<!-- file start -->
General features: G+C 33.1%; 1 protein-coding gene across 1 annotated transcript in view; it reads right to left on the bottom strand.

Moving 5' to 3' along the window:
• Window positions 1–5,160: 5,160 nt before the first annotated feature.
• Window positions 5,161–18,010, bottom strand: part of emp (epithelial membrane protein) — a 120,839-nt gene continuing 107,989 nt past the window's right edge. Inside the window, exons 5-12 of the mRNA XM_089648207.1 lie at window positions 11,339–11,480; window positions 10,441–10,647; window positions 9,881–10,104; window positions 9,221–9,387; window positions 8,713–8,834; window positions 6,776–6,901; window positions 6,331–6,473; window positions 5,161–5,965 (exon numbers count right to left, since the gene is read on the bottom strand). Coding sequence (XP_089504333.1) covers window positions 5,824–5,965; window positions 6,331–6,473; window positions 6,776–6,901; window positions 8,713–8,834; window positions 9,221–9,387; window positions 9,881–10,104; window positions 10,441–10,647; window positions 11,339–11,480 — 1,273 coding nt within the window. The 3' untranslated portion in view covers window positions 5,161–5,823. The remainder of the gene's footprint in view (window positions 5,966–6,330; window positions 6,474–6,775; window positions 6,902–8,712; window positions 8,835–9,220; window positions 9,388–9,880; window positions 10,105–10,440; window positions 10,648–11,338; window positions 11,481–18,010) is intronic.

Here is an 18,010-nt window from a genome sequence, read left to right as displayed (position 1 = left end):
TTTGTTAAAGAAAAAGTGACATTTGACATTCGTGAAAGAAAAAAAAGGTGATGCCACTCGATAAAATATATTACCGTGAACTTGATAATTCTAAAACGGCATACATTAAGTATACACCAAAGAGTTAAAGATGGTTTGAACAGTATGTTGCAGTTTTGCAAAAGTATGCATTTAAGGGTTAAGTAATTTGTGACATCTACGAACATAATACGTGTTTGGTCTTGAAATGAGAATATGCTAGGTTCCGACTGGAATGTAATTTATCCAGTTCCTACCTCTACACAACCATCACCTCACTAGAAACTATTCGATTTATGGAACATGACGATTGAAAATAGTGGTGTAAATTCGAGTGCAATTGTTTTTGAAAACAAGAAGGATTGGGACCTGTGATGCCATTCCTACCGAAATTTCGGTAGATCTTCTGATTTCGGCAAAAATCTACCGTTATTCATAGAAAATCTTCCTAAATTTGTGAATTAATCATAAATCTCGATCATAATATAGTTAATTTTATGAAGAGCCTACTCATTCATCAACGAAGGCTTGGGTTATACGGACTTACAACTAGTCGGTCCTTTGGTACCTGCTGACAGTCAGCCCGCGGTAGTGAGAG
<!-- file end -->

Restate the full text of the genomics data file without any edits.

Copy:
General features: G+C 33.1%; 1 protein-coding gene across 1 annotated transcript in view; it reads right to left on the bottom strand.

Moving 5' to 3' along the window:
• Window positions 1–5,160: 5,160 nt before the first annotated feature.
• Window positions 5,161–18,010, bottom strand: part of emp (epithelial membrane protein) — a 120,839-nt gene continuing 107,989 nt past the window's right edge. Inside the window, exons 5-12 of the mRNA XM_089648207.1 lie at window positions 11,339–11,480; window positions 10,441–10,647; window positions 9,881–10,104; window positions 9,221–9,387; window positions 8,713–8,834; window positions 6,776–6,901; window positions 6,331–6,473; window positions 5,161–5,965 (exon numbers count right to left, since the gene is read on the bottom strand). Coding sequence (XP_089504333.1) covers window positions 5,824–5,965; window positions 6,331–6,473; window positions 6,776–6,901; window positions 8,713–8,834; window positions 9,221–9,387; window positions 9,881–10,104; window positions 10,441–10,647; window positions 11,339–11,480 — 1,273 coding nt within the window. The 3' untranslated portion in view covers window positions 5,161–5,823. The remainder of the gene's footprint in view (window positions 5,966–6,330; window positions 6,474–6,775; window positions 6,902–8,712; window positions 8,835–9,220; window positions 9,388–9,880; window positions 10,105–10,440; window positions 10,648–11,338; window positions 11,481–18,010) is intronic.

Here is an 18,010-nt window from a genome sequence, read left to right as displayed (position 1 = left end):
TTTGTTAAAGAAAAAGTGACATTTGACATTCGTGAAAGAAAAAAAAGGTGATGCCACTCGATAAAATATATTACCGTGAACTTGATAATTCTAAAACGGCATACATTAAGTATACACCAAAGAGTTAAAGATGGTTTGAACAGTATGTTGCAGTTTTGCAAAAGTATGCATTTAAGGGTTAAGTAATTTGTGACATCTACGAACATAATACGTGTTTGGTCTTGAAATGAGAATATGCTAGGTTCCGACTGGAATGTAATTTATCCAGTTCCTACCTCTACACAACCATCACCTCACTAGAAACTATTCGATTTATGGAACATGACGATTGAAAATAGTGGTGTAAATTCGAGTGCAATTGTTTTTGAAAACAAGAAGGATTGGGACCTGTGATGCCATTCCTACCGAAATTTCGGTAGATCTTCTGATTTCGGCAAAAATCTACCGTTATTCATAGAAAATCTTCCTAAATTTGTGAATTAATCATAAATCTCGATCATAATATAGTTAATTTTATGAAGAGCCTACTCATTCATCAACGAAGGCTTGGGTTATACGGACTTACAACTAGTCGGTCCTTTGGTACCTGCTGACAGTCAGCCCGCGGTAGTGAGAG